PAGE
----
Cameroon: Douala burns as taxi strike turns into general rioting
|Publisher||Integrated Regional Information Networks (IRIN)|
|Publication Date||25 February 2008|
|Cite as||Integrated Regional Information Networks (IRIN), Cameroon: Douala burns as taxi strike turns into general rioting, 25 February 2008, available at: http://www.refworld.org/docid/47cbc623c.html [accessed 27 March 2015]|
|Disclaimer||This is not a UNHCR publication. UNHCR is not responsible for, nor does it necessarily endorse, its content. Any views expressed are solely those of the author or publisher and do not necessarily reflect those of UNHCR, the United Nations or its Member States.|
There were also reports of widespread looting.
"We can't leave our homes," a man in Akwa, an area in the city centre, told IRIN. "I live near a school and can see teachers sending home all students that arrive. Rioters are occupying other schools in the area."
At least two dead bodies have arrived at the city morgue with gunshot wounds to the head, a journalist told IRIN.
IRIN also saw people with serious gunshot wounds being carried to a hospital.
The rioting appears to have been sparked off by a taxi strike planned for 25 February. Many people say they are sympathetic with drivers' complaints of rising fuel prices and the cost of living.
IRIN saw no vehicles in the city centre other than those belonging to security forces.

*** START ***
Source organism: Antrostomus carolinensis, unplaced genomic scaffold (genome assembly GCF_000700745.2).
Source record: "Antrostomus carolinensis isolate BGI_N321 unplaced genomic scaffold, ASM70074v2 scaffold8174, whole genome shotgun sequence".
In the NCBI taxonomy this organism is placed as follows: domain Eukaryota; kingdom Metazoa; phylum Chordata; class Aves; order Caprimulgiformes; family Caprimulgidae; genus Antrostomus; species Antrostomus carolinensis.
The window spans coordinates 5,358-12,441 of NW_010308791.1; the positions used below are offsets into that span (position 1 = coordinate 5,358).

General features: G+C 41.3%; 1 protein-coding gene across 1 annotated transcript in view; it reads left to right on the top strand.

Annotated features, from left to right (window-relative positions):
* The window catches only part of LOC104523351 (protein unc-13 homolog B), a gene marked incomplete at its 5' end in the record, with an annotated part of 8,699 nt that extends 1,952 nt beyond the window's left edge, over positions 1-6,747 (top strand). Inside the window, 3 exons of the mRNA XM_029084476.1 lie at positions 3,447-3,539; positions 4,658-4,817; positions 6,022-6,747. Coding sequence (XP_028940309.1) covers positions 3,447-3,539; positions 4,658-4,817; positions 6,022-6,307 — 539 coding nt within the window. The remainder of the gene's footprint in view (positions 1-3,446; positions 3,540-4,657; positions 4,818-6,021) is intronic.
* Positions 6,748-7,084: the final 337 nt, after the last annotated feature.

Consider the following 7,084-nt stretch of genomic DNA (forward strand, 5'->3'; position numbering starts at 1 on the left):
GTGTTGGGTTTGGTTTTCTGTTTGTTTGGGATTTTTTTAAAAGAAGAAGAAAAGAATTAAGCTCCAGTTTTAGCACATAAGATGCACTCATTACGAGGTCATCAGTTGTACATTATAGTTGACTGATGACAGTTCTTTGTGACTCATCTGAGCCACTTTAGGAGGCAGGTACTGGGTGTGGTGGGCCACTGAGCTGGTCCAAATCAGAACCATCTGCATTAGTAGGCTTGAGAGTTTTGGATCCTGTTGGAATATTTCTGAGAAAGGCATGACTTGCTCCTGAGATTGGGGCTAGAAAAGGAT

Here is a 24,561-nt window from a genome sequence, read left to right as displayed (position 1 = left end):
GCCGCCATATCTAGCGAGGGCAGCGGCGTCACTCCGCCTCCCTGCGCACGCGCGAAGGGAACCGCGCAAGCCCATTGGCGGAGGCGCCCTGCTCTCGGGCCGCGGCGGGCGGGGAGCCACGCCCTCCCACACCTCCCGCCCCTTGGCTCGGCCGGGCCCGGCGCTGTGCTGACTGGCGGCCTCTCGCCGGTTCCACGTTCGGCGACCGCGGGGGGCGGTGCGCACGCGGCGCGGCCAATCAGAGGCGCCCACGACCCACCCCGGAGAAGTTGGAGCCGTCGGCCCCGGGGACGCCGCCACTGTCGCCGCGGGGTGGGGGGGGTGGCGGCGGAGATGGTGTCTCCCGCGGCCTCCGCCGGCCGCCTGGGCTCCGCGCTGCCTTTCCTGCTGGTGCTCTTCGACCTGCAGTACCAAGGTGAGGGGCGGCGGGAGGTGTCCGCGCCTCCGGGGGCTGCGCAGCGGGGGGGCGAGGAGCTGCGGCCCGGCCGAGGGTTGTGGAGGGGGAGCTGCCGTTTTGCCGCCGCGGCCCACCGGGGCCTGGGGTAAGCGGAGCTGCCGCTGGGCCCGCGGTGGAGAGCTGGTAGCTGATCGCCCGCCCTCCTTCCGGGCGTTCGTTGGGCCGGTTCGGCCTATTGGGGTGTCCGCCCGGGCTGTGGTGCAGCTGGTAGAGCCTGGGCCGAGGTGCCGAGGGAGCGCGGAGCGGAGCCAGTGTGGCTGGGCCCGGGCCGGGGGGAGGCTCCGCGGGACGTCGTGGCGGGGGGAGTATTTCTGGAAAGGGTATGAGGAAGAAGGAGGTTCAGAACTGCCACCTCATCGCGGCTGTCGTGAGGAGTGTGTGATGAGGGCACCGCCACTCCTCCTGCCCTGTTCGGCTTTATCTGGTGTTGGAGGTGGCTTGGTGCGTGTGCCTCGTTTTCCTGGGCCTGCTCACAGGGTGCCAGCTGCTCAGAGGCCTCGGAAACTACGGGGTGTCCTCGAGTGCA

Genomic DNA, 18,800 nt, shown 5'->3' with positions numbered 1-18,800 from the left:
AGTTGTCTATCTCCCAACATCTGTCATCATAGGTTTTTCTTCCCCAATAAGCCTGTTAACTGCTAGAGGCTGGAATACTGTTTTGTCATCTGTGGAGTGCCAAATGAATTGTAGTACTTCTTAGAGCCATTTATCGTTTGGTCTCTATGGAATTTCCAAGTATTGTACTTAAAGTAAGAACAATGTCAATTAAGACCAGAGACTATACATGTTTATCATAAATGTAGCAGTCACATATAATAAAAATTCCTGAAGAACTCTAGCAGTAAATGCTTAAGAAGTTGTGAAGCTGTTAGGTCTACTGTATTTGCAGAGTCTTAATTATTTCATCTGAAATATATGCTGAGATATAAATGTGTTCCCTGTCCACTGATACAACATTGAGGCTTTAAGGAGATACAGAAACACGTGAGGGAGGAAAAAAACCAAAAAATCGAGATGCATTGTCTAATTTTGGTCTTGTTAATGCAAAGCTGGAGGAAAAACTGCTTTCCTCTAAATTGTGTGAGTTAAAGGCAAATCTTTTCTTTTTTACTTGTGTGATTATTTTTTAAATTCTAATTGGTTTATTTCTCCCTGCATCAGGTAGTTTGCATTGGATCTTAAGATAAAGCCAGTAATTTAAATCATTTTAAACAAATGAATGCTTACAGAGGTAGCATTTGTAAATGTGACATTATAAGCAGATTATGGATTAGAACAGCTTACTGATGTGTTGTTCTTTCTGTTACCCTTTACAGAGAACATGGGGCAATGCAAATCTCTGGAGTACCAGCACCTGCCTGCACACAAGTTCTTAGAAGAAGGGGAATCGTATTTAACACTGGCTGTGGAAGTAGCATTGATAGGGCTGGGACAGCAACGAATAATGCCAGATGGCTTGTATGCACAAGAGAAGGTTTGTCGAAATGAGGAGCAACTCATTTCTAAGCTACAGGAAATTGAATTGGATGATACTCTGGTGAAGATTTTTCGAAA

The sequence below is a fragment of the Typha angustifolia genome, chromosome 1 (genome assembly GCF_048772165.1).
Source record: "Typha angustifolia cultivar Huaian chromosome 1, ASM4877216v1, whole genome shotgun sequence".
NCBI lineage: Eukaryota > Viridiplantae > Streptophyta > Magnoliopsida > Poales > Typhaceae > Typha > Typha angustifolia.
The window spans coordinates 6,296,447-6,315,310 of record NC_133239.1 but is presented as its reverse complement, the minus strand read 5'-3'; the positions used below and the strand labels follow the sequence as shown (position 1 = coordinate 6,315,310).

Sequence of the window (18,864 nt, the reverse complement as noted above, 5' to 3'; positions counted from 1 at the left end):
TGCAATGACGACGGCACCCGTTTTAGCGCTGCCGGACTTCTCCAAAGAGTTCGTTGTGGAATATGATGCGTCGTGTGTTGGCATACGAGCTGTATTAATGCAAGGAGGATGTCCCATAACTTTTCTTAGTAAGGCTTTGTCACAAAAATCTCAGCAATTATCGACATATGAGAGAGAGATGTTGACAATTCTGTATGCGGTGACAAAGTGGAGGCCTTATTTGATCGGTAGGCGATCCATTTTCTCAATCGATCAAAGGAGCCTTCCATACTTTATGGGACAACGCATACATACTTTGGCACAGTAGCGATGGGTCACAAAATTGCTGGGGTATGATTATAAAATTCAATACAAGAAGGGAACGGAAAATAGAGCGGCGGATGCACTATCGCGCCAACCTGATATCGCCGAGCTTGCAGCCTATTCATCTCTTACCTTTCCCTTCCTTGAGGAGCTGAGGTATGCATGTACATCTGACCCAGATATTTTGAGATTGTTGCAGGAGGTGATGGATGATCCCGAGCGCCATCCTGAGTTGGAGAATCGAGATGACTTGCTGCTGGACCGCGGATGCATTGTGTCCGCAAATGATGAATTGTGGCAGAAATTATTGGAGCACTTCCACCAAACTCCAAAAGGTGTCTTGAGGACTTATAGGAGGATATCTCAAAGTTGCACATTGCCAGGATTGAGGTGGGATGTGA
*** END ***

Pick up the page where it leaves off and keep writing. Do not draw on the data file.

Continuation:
Political tensions have been high in recent days with the government attempting to push through constitutional reforms that would remove restrictions on the number of times that Cameroon's long-time leader Paul Biya can be re-elected. He has been in power since 1982.
An unauthorised demonstration took place on 23 February in Newtown, a suburb near the airport, in which police reportedly fired tear gas and water cannons at a crowd of several hundred people. One protestor was killed, according to government officials, but eye witnesses said at least one other youth also died.
The following day, Sunday, the city was calm until the evening when gunfire erupted again near the airport.
By Monday morning rioting had broken out throughout the city.
Accounts of the violence
One of the main bridges to the city has been blocked by burning tires, according to an eyewitness living nearby. "We see smoke everywhere and hear constant gunfire," she said.
A national radio station reported that many government buildings were on fire, including a town hall and one of the finance ministry buildings.
The main road between Douala and the capital, Yaounde, is blocked by burning tires and IRIN saw a number of petrol stations being looted along that road.
Youths have also reportedly broken into at least one major retail store.
In the city centre, IRIN saw large gangs of youths moving through the streets with no police in sight. But elsewhere police were seen arbitrarily arresting civilians.
"I saw two people in front of my office being stopped by the police and arrested for no reason," said Madeline Afite, a human rights advocate for NGO Action by Christians for the Abolition of Torture.
People catching flights out of the city had to walk to the airport. IRIN saw young men attempting to enter the airport compound. Some were armed and appeared to be shooting at the police. Police also appeared to be returning fire.
"I think what is happening is that youths saw recent events in Kenya and are now trying to copy," Mary Mballa, a mother in Newtown, told IRIN.